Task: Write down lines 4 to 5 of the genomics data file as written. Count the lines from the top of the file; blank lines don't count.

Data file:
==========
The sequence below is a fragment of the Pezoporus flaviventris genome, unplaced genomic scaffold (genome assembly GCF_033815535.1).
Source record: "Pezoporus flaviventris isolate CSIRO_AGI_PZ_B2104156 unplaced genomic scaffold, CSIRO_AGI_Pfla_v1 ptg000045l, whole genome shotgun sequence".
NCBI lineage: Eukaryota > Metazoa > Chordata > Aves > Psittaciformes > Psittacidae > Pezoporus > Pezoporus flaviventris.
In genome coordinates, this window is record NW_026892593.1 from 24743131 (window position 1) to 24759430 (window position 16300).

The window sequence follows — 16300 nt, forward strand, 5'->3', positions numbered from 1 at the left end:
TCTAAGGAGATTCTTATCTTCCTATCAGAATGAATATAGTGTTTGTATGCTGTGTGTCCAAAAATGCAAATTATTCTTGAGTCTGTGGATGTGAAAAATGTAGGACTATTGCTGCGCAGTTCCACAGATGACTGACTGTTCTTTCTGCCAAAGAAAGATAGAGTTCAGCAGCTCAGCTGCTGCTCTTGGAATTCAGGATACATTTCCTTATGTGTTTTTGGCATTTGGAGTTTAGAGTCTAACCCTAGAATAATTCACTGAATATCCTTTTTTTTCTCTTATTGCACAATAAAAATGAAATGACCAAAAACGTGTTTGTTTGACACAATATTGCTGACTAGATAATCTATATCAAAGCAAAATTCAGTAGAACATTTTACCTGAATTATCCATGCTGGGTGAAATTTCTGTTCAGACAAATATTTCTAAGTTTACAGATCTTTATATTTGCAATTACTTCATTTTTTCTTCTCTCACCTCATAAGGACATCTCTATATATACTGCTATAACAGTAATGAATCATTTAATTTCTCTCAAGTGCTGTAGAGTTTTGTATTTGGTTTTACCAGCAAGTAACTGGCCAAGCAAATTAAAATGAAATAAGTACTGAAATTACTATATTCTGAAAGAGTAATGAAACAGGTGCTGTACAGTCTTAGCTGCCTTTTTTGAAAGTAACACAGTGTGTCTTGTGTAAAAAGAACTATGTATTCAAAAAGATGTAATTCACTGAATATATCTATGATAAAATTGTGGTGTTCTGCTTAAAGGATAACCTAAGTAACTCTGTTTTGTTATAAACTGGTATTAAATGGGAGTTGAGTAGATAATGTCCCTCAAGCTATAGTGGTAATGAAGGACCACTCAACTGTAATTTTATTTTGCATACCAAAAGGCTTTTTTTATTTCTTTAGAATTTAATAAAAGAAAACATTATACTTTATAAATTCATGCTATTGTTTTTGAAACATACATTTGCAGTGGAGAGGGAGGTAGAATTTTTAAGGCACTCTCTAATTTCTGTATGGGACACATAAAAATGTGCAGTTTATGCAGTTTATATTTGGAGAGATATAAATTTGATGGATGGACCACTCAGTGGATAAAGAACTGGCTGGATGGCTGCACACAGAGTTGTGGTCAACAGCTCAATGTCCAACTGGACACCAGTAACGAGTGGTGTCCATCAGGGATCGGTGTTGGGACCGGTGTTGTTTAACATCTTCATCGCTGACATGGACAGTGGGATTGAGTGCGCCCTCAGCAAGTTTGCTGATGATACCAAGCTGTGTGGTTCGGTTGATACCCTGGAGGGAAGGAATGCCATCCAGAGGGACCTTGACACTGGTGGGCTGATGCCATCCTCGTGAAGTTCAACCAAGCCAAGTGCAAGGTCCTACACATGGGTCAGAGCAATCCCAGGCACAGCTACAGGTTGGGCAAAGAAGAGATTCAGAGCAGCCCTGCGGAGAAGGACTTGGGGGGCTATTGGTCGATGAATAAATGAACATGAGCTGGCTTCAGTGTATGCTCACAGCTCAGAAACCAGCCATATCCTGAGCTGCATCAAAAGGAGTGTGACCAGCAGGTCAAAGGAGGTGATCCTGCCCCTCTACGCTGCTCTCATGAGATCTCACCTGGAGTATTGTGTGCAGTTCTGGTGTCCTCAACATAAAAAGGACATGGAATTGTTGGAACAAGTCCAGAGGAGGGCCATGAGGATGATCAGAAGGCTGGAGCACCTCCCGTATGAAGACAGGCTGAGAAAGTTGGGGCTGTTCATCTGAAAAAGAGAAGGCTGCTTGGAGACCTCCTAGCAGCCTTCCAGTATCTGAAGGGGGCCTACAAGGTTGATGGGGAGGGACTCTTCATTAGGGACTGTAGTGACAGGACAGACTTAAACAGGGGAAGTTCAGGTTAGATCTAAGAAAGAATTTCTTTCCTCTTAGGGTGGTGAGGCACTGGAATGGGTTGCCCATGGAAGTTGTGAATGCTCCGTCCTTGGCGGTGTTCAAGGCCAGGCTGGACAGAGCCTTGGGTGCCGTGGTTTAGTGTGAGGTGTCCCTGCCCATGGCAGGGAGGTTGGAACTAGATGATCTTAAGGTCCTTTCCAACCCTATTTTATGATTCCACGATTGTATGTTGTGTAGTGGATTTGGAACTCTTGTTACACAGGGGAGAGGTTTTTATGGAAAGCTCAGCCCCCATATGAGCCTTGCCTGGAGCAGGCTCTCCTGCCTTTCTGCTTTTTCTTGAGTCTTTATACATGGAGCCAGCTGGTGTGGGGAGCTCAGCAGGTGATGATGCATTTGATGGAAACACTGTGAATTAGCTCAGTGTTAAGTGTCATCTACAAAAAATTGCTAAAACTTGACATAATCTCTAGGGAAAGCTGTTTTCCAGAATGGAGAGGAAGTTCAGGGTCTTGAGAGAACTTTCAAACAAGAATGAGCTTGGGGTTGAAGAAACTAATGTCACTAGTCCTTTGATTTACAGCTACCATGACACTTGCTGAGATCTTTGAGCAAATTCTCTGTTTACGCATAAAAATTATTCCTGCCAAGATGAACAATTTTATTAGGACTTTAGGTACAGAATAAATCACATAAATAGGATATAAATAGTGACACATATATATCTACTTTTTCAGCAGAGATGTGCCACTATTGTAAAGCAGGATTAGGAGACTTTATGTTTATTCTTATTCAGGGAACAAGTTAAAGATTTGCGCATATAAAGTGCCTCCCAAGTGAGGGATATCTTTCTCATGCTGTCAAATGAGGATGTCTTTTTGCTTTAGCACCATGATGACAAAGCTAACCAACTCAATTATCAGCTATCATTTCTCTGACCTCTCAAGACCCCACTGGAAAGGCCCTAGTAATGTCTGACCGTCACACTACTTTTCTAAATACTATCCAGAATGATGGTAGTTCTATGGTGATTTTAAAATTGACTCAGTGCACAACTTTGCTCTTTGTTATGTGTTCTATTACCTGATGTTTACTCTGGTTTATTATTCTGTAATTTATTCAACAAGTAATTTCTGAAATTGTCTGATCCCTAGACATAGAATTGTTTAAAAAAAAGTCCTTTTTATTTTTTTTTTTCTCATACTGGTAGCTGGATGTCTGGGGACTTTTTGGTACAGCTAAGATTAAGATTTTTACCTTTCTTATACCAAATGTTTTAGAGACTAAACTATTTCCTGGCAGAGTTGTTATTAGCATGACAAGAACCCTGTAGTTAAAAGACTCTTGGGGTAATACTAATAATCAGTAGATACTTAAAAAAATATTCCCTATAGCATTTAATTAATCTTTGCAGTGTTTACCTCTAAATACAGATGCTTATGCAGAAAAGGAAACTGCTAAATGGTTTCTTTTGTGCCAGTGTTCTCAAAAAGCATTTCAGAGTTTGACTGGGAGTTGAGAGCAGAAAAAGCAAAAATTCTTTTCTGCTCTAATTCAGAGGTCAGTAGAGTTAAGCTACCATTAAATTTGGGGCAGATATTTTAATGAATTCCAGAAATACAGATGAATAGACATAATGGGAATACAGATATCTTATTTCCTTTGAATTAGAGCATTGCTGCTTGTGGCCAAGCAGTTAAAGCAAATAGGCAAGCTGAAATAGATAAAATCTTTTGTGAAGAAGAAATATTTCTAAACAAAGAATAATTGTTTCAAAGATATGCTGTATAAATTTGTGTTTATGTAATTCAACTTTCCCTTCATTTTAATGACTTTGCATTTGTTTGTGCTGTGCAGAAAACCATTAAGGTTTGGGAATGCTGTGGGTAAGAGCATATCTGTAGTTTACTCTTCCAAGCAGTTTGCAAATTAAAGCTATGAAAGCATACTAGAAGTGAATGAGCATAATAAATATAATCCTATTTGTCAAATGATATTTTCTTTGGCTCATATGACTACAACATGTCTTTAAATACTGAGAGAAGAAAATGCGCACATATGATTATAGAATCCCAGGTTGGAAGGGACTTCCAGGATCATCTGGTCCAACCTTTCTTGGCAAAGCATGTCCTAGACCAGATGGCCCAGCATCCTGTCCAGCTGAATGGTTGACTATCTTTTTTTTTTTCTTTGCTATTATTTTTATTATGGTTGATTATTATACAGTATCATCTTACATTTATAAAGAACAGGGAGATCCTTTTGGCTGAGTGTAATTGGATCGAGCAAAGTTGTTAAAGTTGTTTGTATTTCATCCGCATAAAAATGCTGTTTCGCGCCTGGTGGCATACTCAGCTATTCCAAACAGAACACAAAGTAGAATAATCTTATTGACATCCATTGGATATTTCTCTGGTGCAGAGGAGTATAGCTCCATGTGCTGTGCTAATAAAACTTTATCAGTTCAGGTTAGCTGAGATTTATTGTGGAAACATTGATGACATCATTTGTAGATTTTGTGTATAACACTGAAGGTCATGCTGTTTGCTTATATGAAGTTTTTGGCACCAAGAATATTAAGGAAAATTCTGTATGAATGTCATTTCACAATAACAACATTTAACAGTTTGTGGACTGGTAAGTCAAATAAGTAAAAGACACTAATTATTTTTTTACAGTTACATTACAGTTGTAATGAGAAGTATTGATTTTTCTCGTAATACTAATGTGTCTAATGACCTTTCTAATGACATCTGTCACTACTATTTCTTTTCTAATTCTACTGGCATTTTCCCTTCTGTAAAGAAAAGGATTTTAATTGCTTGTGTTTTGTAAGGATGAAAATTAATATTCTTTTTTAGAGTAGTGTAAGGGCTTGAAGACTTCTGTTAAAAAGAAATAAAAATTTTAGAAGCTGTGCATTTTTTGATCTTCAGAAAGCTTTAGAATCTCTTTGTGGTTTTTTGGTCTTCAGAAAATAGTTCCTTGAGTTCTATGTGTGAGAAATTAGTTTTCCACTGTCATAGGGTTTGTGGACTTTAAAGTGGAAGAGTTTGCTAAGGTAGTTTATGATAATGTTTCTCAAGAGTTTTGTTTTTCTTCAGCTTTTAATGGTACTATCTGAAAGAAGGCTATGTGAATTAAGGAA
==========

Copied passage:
In genome coordinates, this window is record NW_026892593.1 from 24743131 (window position 1) to 24759430 (window position 16300).

The window sequence follows — 16300 nt, forward strand, 5'->3', positions numbered from 1 at the left end: